In the UK for only the second time, Remo Drive deliver an emphatic performance to an eager London crowd.
The evening was opened by plucky American, Rosie Tucker, who wasted no time in winning over the audience members that had braved the cold to arrive at the venue nice and early. Her loose, yet methodical solo style grabbed the attention of everyone in the room and, having received a warm round of applause and a chorus of whooping after every song, it appeared that her music left a lasting impression on the majority of the audience.
Before long, in a surprisingly punctual fashion, the evening’s main event took to the stage – and it soon became apparent, as the audience miraculously compressed and the ground began to quiver, that it had been too long since everyone in the room had received their desired fix of Remo Drive. Wasting no time, the band burst into Two Bux – a tune that is undoubtedly a highlight of their most recent album. Immediately, the room erupted, and this energy was mirrored on the stage as the band bounced in harmony with the music. The other number from this record that demands to be spoken about was Ezra and Marla. As the song collapsed through its lucid verses, the band was able to showcase its infectious chorus and jagged breakdown with aplomb – delivering a truly stand-out moment in the lineage of the set.
The band then fell through a smattering of songs from their debut album, Greatest Hits, that – obviously – only intensified proceedings. Welcomed by a respectably sized mosh pit, the band were visually elated by the reception they had received from the crowd. The highlight of this foray down memory lane felt to be Eat Shit, which took the room to boiling point and only enlarged the pockets of pits that had begun to appear in every corner of the venue.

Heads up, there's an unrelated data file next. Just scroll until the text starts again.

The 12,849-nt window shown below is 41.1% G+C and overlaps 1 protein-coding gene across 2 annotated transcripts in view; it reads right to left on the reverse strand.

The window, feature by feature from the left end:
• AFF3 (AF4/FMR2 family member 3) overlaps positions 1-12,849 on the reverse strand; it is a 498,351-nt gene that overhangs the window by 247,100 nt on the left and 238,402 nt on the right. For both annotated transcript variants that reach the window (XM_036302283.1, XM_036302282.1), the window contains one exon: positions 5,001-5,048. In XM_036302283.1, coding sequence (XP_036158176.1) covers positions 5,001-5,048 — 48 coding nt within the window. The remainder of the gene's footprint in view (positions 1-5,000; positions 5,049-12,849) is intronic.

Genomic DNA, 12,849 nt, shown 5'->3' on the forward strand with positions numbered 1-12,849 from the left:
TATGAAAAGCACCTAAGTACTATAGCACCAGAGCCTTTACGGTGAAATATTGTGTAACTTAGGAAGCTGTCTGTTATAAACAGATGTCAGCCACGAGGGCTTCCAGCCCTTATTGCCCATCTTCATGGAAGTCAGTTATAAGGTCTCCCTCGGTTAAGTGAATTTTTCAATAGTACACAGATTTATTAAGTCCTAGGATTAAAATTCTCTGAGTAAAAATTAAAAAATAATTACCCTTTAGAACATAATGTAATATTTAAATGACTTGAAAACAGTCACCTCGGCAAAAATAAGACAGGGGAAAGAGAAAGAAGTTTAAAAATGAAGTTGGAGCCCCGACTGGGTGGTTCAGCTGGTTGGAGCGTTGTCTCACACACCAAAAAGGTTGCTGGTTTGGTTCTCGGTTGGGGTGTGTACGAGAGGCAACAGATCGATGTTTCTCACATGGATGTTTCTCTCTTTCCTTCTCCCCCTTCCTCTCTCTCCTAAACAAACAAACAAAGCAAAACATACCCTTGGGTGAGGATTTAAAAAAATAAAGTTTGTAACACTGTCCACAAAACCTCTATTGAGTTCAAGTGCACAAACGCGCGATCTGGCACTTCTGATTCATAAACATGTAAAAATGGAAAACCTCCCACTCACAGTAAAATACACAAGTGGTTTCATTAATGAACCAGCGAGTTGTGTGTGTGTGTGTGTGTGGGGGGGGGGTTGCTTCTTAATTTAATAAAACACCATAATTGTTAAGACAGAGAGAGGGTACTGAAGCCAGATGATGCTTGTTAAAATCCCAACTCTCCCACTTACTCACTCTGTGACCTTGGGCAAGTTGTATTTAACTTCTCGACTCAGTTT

The biggest take-aways from this performance had to be the incredibly tight delivery of every single song and the stupendous vocal performance from Erik Paulson. While his address on every piece of music the band has released to date has been noteworthy, the addition he was able to make to the band’s live performance was emphatic. Reaching every note, and then some, the vocalist elevated the already impressive set to an unforgettable level.
Remo Drive departed the London stage having left a bold, and long-lasting, statement for everyone in attendance: the band will be continuing to make killer music for a long time, and hopefully, it won’t be such a wait until they grace the UK shores with their presence again.
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